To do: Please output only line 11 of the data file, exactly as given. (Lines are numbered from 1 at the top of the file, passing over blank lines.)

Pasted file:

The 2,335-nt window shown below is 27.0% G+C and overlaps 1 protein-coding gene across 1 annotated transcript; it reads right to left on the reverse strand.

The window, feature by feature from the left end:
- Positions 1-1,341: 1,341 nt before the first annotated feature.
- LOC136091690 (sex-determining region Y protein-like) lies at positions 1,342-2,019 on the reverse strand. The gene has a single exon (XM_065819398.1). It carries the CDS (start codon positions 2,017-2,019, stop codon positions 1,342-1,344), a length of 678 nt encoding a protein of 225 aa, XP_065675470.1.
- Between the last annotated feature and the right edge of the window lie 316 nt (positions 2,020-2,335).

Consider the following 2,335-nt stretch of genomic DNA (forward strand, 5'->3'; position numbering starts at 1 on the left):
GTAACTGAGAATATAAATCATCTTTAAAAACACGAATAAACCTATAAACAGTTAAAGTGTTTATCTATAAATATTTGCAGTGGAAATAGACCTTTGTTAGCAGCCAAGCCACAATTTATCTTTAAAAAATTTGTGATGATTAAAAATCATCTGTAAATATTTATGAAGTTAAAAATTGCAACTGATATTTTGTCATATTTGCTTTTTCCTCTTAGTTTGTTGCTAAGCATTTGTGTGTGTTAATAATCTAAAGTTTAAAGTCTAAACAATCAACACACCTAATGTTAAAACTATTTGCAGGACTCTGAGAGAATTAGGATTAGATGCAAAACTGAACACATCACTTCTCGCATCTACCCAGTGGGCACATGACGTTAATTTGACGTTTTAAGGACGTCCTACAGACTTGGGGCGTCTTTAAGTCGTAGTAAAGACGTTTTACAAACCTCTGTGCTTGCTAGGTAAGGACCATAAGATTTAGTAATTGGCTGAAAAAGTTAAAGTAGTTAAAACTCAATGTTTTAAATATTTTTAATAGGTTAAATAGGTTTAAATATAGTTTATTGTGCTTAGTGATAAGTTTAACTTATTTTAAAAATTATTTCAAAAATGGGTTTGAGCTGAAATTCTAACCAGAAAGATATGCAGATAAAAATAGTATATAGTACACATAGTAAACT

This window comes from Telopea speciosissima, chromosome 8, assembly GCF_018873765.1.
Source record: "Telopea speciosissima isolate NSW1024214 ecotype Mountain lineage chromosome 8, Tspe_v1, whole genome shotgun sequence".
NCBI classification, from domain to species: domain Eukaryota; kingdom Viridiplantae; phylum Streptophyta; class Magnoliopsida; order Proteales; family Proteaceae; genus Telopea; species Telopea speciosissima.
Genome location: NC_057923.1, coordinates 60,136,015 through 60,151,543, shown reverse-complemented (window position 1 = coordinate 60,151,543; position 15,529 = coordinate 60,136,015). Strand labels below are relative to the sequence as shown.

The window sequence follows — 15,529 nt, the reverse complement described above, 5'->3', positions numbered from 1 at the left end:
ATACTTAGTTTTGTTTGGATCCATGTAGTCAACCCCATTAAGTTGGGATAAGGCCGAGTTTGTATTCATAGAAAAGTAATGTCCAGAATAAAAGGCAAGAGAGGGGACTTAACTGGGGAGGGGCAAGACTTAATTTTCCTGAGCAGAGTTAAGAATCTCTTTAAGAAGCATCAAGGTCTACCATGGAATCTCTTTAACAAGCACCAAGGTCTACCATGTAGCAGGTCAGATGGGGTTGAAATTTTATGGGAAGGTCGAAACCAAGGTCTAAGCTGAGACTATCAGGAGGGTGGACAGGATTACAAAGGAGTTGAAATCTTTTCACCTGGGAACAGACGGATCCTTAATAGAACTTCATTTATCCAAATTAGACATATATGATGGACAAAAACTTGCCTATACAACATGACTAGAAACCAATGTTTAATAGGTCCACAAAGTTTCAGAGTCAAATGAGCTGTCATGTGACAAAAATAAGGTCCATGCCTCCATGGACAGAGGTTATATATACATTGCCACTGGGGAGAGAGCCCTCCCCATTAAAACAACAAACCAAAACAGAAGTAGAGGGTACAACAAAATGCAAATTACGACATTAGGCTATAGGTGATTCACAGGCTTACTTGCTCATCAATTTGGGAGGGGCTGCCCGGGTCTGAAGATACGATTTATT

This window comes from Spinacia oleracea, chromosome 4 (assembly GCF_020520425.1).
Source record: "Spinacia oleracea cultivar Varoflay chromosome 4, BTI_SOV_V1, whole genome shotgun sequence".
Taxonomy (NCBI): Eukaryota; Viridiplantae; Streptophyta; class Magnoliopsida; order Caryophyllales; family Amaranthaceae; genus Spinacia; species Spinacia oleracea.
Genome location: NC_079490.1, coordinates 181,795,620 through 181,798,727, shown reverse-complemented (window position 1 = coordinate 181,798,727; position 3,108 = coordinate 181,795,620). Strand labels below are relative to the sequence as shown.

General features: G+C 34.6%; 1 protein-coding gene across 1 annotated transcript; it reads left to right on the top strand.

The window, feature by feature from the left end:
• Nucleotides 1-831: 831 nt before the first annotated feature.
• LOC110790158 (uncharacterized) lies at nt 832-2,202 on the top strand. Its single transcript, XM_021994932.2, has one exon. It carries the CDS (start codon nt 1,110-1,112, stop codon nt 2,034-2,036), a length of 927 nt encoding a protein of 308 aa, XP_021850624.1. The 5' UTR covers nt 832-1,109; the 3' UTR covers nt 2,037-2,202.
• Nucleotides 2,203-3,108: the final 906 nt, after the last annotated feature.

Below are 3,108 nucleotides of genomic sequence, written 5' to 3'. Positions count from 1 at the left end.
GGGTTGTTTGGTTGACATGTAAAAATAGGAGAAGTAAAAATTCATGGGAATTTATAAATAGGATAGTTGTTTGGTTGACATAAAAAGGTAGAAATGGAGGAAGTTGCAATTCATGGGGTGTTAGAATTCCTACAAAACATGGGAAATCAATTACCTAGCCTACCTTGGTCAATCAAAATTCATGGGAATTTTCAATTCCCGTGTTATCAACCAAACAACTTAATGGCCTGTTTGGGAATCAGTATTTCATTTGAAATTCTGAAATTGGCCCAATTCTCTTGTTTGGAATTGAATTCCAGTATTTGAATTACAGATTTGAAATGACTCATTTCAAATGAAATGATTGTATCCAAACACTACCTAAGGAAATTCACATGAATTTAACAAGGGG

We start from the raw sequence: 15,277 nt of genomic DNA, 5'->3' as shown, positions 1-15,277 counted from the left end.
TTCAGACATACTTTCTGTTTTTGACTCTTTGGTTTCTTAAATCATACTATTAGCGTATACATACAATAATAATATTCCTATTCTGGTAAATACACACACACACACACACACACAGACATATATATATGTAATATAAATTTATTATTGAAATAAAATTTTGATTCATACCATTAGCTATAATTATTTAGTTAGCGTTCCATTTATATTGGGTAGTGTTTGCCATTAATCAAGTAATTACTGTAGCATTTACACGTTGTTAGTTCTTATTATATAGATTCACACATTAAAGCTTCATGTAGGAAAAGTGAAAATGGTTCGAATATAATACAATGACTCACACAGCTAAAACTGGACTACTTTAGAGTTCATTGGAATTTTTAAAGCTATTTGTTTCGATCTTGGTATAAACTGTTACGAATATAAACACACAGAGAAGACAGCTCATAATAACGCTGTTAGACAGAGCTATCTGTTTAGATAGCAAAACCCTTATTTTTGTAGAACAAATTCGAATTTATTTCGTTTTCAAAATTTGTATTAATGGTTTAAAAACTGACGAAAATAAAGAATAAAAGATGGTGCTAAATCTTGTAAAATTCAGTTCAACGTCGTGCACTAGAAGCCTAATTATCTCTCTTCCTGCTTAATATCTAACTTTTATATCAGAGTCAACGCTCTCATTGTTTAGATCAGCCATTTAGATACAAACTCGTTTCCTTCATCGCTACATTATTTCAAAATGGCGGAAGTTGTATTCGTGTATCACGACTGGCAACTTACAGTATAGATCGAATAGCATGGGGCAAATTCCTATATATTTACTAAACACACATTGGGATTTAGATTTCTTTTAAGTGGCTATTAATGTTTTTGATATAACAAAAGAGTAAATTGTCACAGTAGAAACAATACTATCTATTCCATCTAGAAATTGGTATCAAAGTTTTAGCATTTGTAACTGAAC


Genome location: NC_057923.1, coordinates 60,136,015 through 60,151,543, shown reverse-complemented (window position 1 = coordinate 60,151,543; position 15,529 = coordinate 60,136,015). Strand labels below are relative to the sequence as shown.